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bigwhitt

Stainless steel or not...

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It really is just a matter of taste. When I first started drinking absinthe, I obviously used sugar, sicne it was the way most people did it traditionally. When I started drinking with some other absintheurs who didn't use sugar, I adopted the habit as well, if for no other reason than it was easier for everyone to sample each others drinks. It seemed a bit harsh and harder to detect subtleties at first, but the more I drank it like that, the more I reaquanted my pallete.

 

Same thing with dilution. When I first started drinking absinthe, I watered it way down to make it less harsh on the tongue. Now 3:1 is the upper limit for me (depending on initial strength of course).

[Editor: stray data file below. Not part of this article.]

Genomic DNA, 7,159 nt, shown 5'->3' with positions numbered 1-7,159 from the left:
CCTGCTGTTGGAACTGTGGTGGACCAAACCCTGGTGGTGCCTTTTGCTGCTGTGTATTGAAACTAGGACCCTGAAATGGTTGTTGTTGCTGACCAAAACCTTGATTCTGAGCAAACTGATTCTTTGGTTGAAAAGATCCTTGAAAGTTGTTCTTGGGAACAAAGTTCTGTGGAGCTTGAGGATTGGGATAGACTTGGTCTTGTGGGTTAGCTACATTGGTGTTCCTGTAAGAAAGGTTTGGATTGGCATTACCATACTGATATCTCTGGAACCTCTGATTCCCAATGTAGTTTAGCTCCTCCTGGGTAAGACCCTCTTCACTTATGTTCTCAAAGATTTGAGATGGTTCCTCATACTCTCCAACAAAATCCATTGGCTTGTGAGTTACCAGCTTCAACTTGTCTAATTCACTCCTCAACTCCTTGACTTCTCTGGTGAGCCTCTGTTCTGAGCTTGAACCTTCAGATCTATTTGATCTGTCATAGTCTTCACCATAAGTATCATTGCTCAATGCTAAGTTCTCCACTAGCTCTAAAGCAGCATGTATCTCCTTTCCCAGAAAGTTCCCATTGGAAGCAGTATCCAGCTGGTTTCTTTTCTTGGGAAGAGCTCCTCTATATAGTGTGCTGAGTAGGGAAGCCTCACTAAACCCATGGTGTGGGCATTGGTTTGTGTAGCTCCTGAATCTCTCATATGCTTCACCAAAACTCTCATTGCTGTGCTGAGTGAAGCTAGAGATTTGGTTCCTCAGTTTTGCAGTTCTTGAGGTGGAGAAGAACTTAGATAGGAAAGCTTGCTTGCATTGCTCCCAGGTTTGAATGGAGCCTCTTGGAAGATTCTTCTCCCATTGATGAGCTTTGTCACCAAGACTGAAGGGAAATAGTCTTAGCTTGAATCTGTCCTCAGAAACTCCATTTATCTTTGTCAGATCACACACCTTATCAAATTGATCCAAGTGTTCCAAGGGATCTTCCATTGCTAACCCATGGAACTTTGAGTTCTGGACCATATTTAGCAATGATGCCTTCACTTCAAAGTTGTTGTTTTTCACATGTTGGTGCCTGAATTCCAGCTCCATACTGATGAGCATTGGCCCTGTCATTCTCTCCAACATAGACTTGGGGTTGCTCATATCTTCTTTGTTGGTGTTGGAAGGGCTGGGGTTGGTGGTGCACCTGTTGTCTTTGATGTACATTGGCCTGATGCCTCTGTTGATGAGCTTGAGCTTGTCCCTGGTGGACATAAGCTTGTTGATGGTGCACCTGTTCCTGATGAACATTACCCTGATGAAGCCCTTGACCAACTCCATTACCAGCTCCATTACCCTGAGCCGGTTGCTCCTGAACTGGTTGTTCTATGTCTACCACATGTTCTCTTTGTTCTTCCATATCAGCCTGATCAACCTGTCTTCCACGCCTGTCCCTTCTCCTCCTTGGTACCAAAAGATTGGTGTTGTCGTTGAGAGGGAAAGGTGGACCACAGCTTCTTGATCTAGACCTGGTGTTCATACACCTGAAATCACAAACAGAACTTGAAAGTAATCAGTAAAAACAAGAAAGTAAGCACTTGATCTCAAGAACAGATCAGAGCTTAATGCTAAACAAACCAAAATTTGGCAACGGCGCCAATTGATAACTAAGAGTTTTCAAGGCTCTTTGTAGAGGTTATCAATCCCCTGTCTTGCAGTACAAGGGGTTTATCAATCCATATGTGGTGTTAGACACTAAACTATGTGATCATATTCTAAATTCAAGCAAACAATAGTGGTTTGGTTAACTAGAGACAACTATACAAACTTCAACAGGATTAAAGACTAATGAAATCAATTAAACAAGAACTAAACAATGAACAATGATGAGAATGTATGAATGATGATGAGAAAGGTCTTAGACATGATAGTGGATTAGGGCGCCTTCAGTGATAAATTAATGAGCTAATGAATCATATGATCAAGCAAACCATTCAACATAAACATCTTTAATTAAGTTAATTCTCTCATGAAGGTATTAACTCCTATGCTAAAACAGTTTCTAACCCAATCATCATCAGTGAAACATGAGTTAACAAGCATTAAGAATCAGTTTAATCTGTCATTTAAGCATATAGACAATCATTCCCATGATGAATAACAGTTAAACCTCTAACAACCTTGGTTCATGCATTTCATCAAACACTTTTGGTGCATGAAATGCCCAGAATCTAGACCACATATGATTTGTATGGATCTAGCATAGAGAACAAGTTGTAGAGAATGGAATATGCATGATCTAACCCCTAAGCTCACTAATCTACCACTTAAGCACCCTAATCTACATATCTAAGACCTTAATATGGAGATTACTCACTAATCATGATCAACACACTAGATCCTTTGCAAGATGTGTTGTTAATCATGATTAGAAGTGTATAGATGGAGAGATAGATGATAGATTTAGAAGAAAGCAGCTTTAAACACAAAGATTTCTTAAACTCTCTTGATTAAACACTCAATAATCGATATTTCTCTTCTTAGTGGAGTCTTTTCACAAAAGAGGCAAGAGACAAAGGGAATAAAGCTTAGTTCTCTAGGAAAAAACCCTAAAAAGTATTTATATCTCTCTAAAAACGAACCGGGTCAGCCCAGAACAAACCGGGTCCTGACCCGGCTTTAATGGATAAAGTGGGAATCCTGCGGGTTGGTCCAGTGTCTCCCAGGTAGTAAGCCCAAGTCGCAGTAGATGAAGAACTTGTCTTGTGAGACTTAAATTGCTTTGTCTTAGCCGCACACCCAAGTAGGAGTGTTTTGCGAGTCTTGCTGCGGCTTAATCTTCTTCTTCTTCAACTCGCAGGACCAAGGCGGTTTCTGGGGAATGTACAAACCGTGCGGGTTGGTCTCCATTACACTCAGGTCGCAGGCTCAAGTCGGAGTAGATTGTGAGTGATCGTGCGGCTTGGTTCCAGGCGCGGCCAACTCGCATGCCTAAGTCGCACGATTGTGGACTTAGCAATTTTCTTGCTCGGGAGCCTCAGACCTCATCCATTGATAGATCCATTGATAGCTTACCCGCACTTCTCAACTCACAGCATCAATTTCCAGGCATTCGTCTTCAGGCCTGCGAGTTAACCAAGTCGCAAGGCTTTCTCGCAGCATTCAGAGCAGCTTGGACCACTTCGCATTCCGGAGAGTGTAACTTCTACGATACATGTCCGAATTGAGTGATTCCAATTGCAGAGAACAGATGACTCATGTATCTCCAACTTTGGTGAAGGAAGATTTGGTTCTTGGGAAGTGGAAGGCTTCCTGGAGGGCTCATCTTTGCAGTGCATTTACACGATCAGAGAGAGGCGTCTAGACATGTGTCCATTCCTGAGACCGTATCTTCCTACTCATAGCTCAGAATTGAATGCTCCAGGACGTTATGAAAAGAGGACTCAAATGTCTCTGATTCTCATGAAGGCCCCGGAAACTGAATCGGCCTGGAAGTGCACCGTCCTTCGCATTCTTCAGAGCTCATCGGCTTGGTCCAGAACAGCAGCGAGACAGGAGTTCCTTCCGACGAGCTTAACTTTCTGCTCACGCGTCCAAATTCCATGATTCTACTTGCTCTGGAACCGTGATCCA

I can appreciate absinthe prepared both ways now, but I generally prefer unsugared. I've been moving that way in general recently. I don't sugar my tea, I don't drink soda, and recently fruit juice has started seeming a bit too syrupy for my taste.

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Geez... this topic is starting to tilt the political scale.

 

I'm not staunch either way. While I generally prefer my coffee and tea unsweetened, that doesn't mean I won't add a little sweetener when the mood strikes me. It's whatever I feel like. The same applies to absinthe.

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Putting sugar in Absinthe is NO DIFFERENT than Sugaring your Scotch.
Sure it is. They're completely different drinks with entirely different flavors. The ONLY thing they have in common is alcohol.